Here’s the second part of the Cole family’s Christmas, as promised! If you remember, we left them half-way through the day last time. I hope you enjoy this part…..
If you missed the first part you can find it here. A couple of people have asked about the other Cole stories, so you want to find out more here’s a Halloween story, and here’s another Christmas story called ‘The Three Wise Gifts‘).
Whatever you read, I hope you enjoy yourselves.
Most of all, have a wonderful New Year’s eve, and all of us here wish everyone a wonderful, happy 2018. XXX Many bisoux from me – to you all.
By 5.30pm the damage was done, the battle over, and the sitting room was an ocean of wrapping paper and boxes in varying states of aperture. Dotted about the room were small piles of salvage, each with an owner in varying states of bemusement. Simon and I had been good, and tried to work to a budget, but the twins were the proud owners of a small castle of presents each, and the room was somnolent with an excess of Christmas cheer and the warmth of a fire too well attended-to. Sylvie had fallen quietly asleep in her chair, and Simon was sprawled, head nodding, at the end of the sofa. Katie and Emma were exchanging comments on their presents, and Paul and Lisa worked as a team to keep the twins at a manageable level. Robert and Nadia had already left, to go back to their small flat above the bakery to sleep. Their one child had spent the day with grandparents and would be reunited with them later, I assumed. I wandered through to the kitchen to make some tea, disappointed that Simon’s present – a book – had not arrived in time, but happy that the day had gone well and no major damage limitation had needed to be applied.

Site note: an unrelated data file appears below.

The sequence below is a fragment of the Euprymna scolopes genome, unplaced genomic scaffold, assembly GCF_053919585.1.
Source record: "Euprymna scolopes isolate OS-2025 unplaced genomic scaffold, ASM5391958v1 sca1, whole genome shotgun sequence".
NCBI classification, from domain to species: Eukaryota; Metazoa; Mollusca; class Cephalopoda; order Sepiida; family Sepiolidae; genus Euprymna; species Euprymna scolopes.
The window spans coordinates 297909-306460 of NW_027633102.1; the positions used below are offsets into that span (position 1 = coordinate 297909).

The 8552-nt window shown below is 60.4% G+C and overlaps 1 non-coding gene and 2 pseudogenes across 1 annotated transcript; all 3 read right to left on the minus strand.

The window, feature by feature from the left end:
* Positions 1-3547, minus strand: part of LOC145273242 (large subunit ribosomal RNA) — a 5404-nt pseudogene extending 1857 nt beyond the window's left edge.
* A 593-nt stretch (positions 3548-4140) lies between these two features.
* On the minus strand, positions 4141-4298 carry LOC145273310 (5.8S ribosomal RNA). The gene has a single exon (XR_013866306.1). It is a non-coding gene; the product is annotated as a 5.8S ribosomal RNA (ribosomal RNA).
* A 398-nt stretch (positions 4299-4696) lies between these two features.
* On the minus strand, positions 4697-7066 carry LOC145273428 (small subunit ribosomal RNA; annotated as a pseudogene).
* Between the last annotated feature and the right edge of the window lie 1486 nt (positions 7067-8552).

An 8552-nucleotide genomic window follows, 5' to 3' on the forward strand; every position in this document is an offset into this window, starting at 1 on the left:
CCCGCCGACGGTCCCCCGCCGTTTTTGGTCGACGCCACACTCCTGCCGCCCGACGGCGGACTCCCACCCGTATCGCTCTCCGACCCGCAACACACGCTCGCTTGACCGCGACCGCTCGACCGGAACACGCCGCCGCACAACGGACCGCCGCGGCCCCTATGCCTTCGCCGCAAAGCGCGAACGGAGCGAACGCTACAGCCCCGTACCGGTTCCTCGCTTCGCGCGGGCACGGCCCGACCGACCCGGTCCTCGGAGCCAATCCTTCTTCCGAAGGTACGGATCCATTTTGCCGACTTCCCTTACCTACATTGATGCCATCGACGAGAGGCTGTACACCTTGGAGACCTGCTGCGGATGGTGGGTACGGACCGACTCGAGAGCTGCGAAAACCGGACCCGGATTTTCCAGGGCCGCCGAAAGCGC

I went back through to the sitting room with the tray, complete with a plate of slices of Christmas cake, and the twins came running over, one in a spiderman costume and the other wearing a pair of goggles to deflect some imaginary enemy fire.
Little Tom stopped in front of me, and leaning forward, gave me a hug, saying “Don’t worry Auntie Sophie, Santa will come back with Uncle Simon’s present, don’t you worry!”, and even as his little head jerked back with a smile of sympathy, Tiny Tim was there beside him, muttering scowls of argument.
“He won’t come, silly, it’s just a story,” Tim muttered as he went even darker in the face with disbelief.
“No it’s not,” argued Tom, vehemently, “we’ll leave a mince pie tonight by the fire, won’t we Auntie Sophie? And tomorrow, too – it’s bound to work”, and so the die was cast.
On the morning of the 27th, still aware by computer that Simon’s book was “out for delivery”, I was awoken at daybreak by the twins, who came screaming up the stairs to announce that Santa really had been, and that Simon’s present had been left under the tree. As Simon and I struggled to come awake I listened to their tale in some disbelief, but with a small hand pulling me out of bed, I was led downstairs to the sitting room by a very excited 5 year-old to a room awash with light from a Christmas tree that illuminated, quite beautifully, a wrapped present under the tree, accompanied by a message on a piece of faded note paper that apologised for the tardiness of delivery. I kneeled there, stunned with bemusement, and then Simon pointed to the fireplace, where the crumbs of a mince pie lay on an empty plate studded with black fingerprints, and where the glass door to the fire had been left open, and where a trail of four of five footprints etched with ash stretched back to the tree across the carpet. I looked up at Simon, but he was pursing his lips with narrowed eyes, wondering too. Absentmindedly, I wondered if the hoover would be able to deal with the footprints.